But, by no means everything about ancient Egypt is fully understood. This lack of certainty over some issues simply adds to the subject's appeal. There are enough unanswered questions - How were obelisks raised? Who was Nefertiti? Where is the lost capital of Itj-Tawi? What exactly are the curious fat cones that élite Egyptian party guests wore on their heads? - and enough published reference books, to allow every Egyptologist, amateur or professional, the hope that he or she might one day solve one of the many outstanding puzzles.



The Nile, and the rich land on either side of it  © Egypt's rich material legacy is the result of her unique funerary beliefs, which, combined with her distinctive geography, encouraged the preservation of archaeological material. The River Nile flows northwards through the centre of Egypt, bringing much needed water to an otherwise arid part of north-east Africa.

Their total dependence on the River Nile as a source of water and a means of transport had a deep impact on the way that the Egyptians saw the world. Their sun god, the falcon-headed Re, did not cross the heavens in a flaming chariot, he sailed sedately in a solar boat.

Parallel to the Nile on both banks of the river runs the Black Land - the narrow strip of fertile soil that allowed the Egyptians to practice the most efficient agriculture in the ancient world. Beyond the Black Land lies the inhospitable Red Land, the desert that once served as a vast cemetery, and beyond the Red Land are the cliffs that protected Egypt from unwelcome visitors.

Believing that the soul could live beyond death, the Egyptians buried their dead in the Red Land, with all the goods they considered they would need in what they thought of as the 'afterlife'. While their mud-brick houses have dissolved and their stone temples have decayed, their desert tombs have survived relatively intact, the dry conditions encouraging the preservation of such delicate materials as plaster, wood, papyrus, cloth, leather and skin.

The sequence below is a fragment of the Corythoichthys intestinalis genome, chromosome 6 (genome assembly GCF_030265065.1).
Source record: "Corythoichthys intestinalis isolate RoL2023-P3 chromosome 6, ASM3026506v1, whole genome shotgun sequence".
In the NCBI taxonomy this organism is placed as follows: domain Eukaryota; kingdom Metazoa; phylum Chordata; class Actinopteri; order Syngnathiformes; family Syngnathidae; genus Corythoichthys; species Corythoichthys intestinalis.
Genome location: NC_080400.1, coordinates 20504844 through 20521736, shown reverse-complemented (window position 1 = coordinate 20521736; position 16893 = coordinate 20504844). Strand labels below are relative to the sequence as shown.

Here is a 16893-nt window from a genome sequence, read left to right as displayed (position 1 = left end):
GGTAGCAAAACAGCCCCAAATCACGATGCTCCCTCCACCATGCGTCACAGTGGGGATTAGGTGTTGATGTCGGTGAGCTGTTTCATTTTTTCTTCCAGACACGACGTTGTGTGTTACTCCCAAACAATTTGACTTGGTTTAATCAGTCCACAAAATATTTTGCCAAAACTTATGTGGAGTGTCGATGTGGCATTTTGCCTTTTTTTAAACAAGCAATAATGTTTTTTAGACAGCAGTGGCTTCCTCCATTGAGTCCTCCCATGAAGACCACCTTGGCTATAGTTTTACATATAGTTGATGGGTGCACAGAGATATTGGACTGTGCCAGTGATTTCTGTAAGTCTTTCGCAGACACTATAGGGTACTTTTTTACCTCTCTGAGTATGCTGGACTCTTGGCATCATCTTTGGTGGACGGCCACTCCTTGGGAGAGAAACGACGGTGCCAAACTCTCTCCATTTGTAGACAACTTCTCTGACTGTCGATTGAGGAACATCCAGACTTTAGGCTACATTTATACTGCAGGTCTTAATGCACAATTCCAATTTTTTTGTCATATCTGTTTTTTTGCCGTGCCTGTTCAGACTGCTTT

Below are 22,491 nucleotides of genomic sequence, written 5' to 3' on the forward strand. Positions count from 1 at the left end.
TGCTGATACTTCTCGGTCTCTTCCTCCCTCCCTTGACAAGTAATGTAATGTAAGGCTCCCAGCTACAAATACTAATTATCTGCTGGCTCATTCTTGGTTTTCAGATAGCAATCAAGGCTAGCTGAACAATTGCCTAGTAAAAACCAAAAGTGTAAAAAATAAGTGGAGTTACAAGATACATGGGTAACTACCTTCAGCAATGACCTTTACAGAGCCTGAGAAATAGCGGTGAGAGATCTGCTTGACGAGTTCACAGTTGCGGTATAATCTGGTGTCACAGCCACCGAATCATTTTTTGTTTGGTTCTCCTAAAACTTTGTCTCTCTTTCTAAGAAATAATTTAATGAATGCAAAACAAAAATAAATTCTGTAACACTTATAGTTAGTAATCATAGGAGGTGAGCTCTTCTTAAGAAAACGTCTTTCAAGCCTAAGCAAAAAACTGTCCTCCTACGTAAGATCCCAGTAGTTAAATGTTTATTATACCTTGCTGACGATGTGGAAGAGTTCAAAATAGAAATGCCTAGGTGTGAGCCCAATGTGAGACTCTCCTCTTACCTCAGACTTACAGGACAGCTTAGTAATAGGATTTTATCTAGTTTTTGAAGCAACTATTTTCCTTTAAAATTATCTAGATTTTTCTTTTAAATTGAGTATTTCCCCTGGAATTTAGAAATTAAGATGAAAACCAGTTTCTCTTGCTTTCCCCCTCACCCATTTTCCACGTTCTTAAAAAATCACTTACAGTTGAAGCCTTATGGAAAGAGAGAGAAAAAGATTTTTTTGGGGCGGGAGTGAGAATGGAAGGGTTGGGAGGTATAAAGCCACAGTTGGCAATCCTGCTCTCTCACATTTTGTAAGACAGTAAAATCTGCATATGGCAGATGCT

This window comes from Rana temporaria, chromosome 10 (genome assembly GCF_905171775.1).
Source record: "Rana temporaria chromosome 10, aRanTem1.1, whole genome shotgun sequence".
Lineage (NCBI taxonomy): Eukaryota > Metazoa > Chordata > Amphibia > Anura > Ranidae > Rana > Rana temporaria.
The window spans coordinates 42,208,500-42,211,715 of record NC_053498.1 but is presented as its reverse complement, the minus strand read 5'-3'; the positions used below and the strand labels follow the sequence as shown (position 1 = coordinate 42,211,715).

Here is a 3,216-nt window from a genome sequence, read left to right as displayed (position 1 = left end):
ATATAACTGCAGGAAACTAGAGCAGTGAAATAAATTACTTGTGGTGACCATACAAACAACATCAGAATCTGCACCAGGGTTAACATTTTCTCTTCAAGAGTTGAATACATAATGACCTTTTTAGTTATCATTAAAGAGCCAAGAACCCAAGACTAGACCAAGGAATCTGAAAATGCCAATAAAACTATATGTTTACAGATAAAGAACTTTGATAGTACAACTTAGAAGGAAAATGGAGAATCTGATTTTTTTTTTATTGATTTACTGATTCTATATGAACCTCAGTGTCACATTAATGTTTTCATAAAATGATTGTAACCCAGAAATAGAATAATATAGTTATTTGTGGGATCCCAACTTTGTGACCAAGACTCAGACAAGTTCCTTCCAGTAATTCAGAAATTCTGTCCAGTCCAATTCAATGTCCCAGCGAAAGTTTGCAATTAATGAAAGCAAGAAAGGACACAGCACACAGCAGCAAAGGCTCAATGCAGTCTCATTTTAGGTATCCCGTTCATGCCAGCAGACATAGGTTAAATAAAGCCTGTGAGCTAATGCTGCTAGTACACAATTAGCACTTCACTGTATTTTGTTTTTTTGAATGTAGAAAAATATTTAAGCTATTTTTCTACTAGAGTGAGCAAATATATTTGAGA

This wealth of objects, of course, creates a highly biased collection of artefacts. The lives and possessions of the poor are under-represented, and we can never be certain that the goods so carefully provided for the dead were representative of the goods used in daily life. Nevertheless, the contents of Egypt's tombs, supplemented by the illustrations on the tomb walls, have allowed specialists to develop a greater understanding of Egyptian material technology than of any other ancient civilisation.


Pyramids and mathematics

The Great Pyramid, on the Giza plateau  © Egypt's magnificent stone buildings - her pyramids and temples - have inspired innumerable artists, writers, poets and architects from the Roman period to the present day. The pyramid form, in particular, still pays an important role in modern architecture, and can be seen rising above cemeteries and innumerable shopping centres, and at the new entrance to the Louvre Museum, Paris.

The original pyramids serve as a testament to the mathematical skill of the Egyptians, a skill that stimulated Greek mathematicians, including Pythagoras, to perfect their work. The Great Pyramid, built by Khufu (Cheops) in 2550 BC, for example, stands an impressive 46m (150ft) high, with a slope of 51degrees. Its sides, with an average length of 230m (754ft), vary by less than 5cm (2in). Higher than St Paul's Cathedral, the pyramid was aligned with amazing accuracy almost exactly to true north.

But the pyramids are more than mathematical puzzles. They hold the key to understanding the structure of Egyptian society. The pyramids were built, not by the gangs of slaves often portrayed by Hollywood film moguls, but by a workforce of up to 5,000 permanent employees, supplemented by as many as 20,000 temporary workers, who would work for three or four months on the pyramid site, before returning home.